Irish Genealogical Sources
In general, Irish genealogical sources fall into four main categories which are mainly held in Dublin and Belfast, these are as follows:
The National Library of Ireland is situated on Kildare Street - just east of Dublin's main shopping street, Grafton Street. There is a free Genealogical Advisory Service at the Library making it the perfect place to start your research. The genealogist on duty will provide you with an overview of Irish genealogical records and explain how to locate finding aids and access records.
The National Archives of Ireland are a 15 minute walk from the National Library taking you through the famous St Stephen's Green. The National Archives also has an advisory service staffed by a genealogist who will assist you in locating records such as Census 1901 and 1911, wills, Griffiths Primary Valuation, Tithe Appointment Books and the other holdings at the Archives.
The General Register Office in Dublin holds all civil birth, marriage and death records from 1864 to 1921 for the whole island of Ireland. After that date all records concerning Northern Ireland are held in the General Register Office Belfast . Full birth certificates are available at both General Register Offices and a research facility is also provided.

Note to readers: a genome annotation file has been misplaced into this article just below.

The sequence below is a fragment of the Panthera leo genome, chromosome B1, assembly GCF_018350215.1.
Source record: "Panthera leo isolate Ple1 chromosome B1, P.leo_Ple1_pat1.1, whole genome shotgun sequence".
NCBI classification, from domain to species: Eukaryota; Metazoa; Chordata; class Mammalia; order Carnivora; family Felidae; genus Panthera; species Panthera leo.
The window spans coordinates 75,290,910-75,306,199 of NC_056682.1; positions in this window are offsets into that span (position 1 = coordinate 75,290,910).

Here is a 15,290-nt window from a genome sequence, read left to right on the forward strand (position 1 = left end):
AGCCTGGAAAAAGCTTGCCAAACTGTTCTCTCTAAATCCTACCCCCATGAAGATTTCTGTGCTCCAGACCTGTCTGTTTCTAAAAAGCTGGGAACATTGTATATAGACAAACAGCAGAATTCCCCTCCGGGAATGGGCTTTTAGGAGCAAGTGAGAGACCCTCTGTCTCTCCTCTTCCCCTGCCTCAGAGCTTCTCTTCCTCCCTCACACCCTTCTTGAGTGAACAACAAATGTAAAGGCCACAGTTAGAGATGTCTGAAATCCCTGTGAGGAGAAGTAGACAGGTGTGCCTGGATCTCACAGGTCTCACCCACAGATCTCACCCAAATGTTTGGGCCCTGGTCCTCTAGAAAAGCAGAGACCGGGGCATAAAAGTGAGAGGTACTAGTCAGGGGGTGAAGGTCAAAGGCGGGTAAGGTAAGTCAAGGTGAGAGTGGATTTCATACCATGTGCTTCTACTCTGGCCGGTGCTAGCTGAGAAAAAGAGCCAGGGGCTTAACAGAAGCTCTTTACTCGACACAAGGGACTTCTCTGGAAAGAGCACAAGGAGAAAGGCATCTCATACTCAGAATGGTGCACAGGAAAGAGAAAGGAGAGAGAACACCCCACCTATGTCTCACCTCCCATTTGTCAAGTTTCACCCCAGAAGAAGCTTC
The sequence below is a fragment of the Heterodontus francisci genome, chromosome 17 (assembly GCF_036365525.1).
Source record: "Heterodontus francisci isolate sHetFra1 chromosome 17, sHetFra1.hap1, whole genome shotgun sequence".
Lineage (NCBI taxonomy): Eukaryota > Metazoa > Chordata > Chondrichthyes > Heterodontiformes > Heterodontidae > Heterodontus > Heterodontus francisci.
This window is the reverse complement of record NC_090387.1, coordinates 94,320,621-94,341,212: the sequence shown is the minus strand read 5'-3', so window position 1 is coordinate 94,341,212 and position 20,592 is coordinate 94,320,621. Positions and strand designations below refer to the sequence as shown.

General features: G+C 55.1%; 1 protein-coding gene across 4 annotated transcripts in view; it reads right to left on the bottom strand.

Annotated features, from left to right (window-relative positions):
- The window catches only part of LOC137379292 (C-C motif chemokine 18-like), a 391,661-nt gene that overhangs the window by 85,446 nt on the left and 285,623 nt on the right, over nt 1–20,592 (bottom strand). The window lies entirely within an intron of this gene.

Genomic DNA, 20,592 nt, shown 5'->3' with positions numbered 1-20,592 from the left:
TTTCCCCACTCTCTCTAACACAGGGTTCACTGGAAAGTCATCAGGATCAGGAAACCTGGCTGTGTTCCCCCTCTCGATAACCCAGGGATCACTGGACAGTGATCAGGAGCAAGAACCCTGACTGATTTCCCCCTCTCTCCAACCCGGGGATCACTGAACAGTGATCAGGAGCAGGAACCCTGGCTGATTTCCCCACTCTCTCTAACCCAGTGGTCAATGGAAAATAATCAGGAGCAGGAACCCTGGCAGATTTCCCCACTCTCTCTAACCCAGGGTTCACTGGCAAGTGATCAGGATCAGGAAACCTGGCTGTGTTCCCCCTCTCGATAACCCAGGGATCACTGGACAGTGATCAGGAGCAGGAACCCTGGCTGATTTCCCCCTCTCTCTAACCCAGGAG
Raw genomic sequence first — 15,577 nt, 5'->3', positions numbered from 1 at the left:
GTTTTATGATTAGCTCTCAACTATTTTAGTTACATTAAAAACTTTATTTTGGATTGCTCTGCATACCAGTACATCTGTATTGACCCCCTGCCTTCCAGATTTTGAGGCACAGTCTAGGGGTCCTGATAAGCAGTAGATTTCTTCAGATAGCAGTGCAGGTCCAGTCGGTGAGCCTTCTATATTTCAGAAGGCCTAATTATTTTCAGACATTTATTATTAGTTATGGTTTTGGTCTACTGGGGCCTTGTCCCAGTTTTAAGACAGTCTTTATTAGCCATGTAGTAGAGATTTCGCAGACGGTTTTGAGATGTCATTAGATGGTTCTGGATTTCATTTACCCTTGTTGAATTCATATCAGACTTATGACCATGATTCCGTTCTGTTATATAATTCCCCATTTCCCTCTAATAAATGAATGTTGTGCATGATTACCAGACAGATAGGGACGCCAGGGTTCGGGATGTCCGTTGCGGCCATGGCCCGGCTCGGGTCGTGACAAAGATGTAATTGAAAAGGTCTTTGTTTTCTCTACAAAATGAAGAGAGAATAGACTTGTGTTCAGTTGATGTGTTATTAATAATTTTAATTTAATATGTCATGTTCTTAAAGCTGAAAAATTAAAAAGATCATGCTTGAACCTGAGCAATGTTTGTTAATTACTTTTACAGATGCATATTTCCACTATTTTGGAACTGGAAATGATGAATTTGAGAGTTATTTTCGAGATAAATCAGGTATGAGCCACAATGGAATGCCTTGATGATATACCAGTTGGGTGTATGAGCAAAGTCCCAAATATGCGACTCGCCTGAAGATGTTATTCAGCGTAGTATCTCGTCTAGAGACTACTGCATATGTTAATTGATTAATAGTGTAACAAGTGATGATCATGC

The Valuation Office is located in the Irish Life Centre in Lower Abbey Street in Dublin. It houses maps and cancelled and current land books which are based on Griffith's Primary Valuation. The cancelled and current land books document all changes of occupancy of land and property from the time of the original survey to the late 20th century. They are extremely valuable to the family historian, as they can relate to a particular property. The Valuation Books for Northern Ireland are held in the Public Records Office of Northern Ireland in Belfast.
The Registry of Deeds is located in Henrietta Street - immediately north of Dublin's main thoroughfare of O'Connell Street. It was established in 1708 to regulate land and property transactions. Registrations of deeds was not obligatory and mainly carried out by property owning classes such as land-owners, merchants and traders. A great deal of genealogical information can be extracted from deeds, as they often contain records of marriage settlements and wills, in addition to other property transactions. It is, however, unlikely that one would locate a registered deed for a small tenant farmer.